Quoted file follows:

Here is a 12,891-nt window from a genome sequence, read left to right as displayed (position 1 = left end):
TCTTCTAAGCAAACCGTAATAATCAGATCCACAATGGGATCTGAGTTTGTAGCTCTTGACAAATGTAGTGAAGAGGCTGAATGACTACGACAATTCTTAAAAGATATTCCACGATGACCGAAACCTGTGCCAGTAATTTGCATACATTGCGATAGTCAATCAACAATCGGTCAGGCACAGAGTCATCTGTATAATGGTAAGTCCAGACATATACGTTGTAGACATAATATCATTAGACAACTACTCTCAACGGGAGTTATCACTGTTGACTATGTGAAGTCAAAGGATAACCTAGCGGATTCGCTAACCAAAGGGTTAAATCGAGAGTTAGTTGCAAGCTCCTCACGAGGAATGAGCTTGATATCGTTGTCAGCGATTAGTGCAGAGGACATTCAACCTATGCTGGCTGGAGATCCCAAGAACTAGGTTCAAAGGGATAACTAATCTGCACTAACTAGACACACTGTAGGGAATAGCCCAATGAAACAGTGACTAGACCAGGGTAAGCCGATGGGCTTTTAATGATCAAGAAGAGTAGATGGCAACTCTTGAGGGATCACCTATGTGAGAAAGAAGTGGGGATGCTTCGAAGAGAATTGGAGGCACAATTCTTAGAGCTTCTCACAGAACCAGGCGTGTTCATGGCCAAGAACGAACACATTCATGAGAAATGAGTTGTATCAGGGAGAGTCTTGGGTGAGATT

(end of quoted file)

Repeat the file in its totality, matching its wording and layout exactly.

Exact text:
Here is a 12,891-nt window from a genome sequence, read left to right as displayed (position 1 = left end):
TCTTCTAAGCAAACCGTAATAATCAGATCCACAATGGGATCTGAGTTTGTAGCTCTTGACAAATGTAGTGAAGAGGCTGAATGACTACGACAATTCTTAAAAGATATTCCACGATGACCGAAACCTGTGCCAGTAATTTGCATACATTGCGATAGTCAATCAACAATCGGTCAGGCACAGAGTCATCTGTATAATGGTAAGTCCAGACATATACGTTGTAGACATAATATCATTAGACAACTACTCTCAACGGGAGTTATCACTGTTGACTATGTGAAGTCAAAGGATAACCTAGCGGATTCGCTAACCAAAGGGTTAAATCGAGAGTTAGTTGCAAGCTCCTCACGAGGAATGAGCTTGATATCGTTGTCAGCGATTAGTGCAGAGGACATTCAACCTATGCTGGCTGGAGATCCCAAGAACTAGGTTCAAAGGGATAACTAATCTGCACTAACTAGACACACTGTAGGGAATAGCCCAATGAAACAGTGACTAGACCAGGGTAAGCCGATGGGCTTTTAATGATCAAGAAGAGTAGATGGCAACTCTTGAGGGATCACCTATGTGAGAAAGAAGTGGGGATGCTTCGAAGAGAATTGGAGGCACAATTCTTAGAGCTTCTCACAGAACCAGGCGTGTTCATGGCCAAGAACGAACACATTCATGAGAAATGAGTTGTATCAGGGAGAGTCTTGGGTGAGATT